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Title:Fabrication and osmosis-mediated dynamics of a plant-inspired, fluid-filled, soft actuator
Author(s):Kataruka, Amrita
Director of Research:Hutchens, Shelby
Doctoral Committee Chair(s):Hutchens, Shelby; Lopez-Pamies, Oscar
Doctoral Committee Member(s):Elbanna, Ahmed; Hilgenfeldt, Sascha
Department / Program:Civil & Environmental Eng
Discipline:Civil Engineering
Degree Granting Institution:University of Illinois at Urbana-Champaign
Degree:Ph.D.
Genre:Dissertation
Subject(s):Osmosis
Swelling
Plant-inspired
soft composite
actuation
Abstract:Non-vascular plant tissues constitute a special class of poroelastic solids where closed cells encapsulate the fluid. The fluid can diffuse through the semi-permeable cell walls, thereby changing the cell volume, stretching the cell wall, and consequently changing the hydrostatic pressure in the cells. The presence of this hydrostatic pressure, also known as the turgor pressure, imparts structural stiffness to the plant tissue while a systematic control of the turgor pressure drives the macroscale motion. Some examples of macroscale motion in plants are the snap closing of a Venus flytrap, the circadian opening and closing of flower petals, and the movement of plants towards sunlight or water. These osmosis-mediated motions are very energetically dense and efficient, hence provide excellent natural models for engineering inspiration. Leveraging this deformation-inducing mechanism for practical applications requires an understanding of the parameters governing the constitutive response of these materials. While classical poroelasticity theory can capture the composite response, its assumptions of an interconnected porous network and immiscible fluid-solid phases miss the underlying physics in plant tissues. Therefore, to provide a model system and therein to elucidate enhancements in performance associated with controlled variations in concentration, wall mechanical response, or mesostructure of closed-cell, fluid-filled, osmolyte-driven active materials, I fabricate and characterize synthetic plant tissue analogs (PTAs). I create these analogs by encapsulating micron-sized saltwater droplets within thin Polydimethylsiloxane (PDMS) walls at concentrations of over 80% water by volume. The semipermeability of PDMS permits the diffusion of water while retaining the salt. In a water bath, PTAs can swell to reach a state of equilibrium governed by the initial salt concentration and cell wall mechanical response. In particular, equilibrium swelling is governed by the limiting stretch of the PDMS walls. Because of their closed-cell structure and ability to sustain high internal pressures, PTAs maintain or increase their stiffness upon swelling. This behavior is in direct contrast to similar high water-content, osmotic-pressure-driven actuating materials, like hydrogels. As a proof of concept, I demonstrate that PTAs exhibit an actuation force at least 10 times higher than typical hydrogels. Therefore, PTAs hold the potential to be used as soft actuators in biomedical applications which demand high force and structural support.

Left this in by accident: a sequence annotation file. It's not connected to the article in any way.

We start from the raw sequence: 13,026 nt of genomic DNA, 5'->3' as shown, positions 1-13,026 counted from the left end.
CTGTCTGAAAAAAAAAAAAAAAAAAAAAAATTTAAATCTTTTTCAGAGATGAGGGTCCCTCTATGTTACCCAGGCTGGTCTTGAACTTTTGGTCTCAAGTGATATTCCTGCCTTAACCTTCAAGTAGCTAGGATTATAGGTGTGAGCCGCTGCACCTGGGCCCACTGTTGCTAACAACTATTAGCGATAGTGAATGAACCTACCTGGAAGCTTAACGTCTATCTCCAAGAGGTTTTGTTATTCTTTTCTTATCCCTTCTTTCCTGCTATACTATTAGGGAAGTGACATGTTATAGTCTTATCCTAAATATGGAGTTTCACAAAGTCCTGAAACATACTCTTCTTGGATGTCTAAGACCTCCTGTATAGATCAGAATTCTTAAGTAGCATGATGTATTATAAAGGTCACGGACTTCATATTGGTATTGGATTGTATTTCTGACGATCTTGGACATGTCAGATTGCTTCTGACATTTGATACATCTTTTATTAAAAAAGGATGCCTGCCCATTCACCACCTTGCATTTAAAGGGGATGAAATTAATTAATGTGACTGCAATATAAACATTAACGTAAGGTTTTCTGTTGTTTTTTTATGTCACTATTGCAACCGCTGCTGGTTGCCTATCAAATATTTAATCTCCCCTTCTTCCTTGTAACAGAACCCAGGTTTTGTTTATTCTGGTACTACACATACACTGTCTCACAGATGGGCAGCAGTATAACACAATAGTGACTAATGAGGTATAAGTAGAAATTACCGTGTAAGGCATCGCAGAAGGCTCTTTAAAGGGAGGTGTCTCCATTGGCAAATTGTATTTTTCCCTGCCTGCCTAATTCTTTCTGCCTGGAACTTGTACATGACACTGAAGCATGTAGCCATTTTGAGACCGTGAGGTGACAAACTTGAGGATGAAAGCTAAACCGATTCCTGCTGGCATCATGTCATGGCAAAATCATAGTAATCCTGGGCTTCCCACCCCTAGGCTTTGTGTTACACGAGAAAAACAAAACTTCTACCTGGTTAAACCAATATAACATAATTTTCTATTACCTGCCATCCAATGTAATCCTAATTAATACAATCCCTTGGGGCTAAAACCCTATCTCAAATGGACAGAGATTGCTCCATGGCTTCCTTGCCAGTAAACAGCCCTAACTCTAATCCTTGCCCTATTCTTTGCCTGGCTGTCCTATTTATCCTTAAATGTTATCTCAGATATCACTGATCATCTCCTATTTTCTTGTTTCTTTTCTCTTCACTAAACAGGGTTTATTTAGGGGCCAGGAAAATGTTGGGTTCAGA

Issue Date:2021-07-09
Type:Thesis
URI:http://hdl.handle.net/2142/113278
Rights Information:Copyright 2021 Amrita Kataruka
Date Available in IDEALS:2022-01-12
Date Deposited:2021-08


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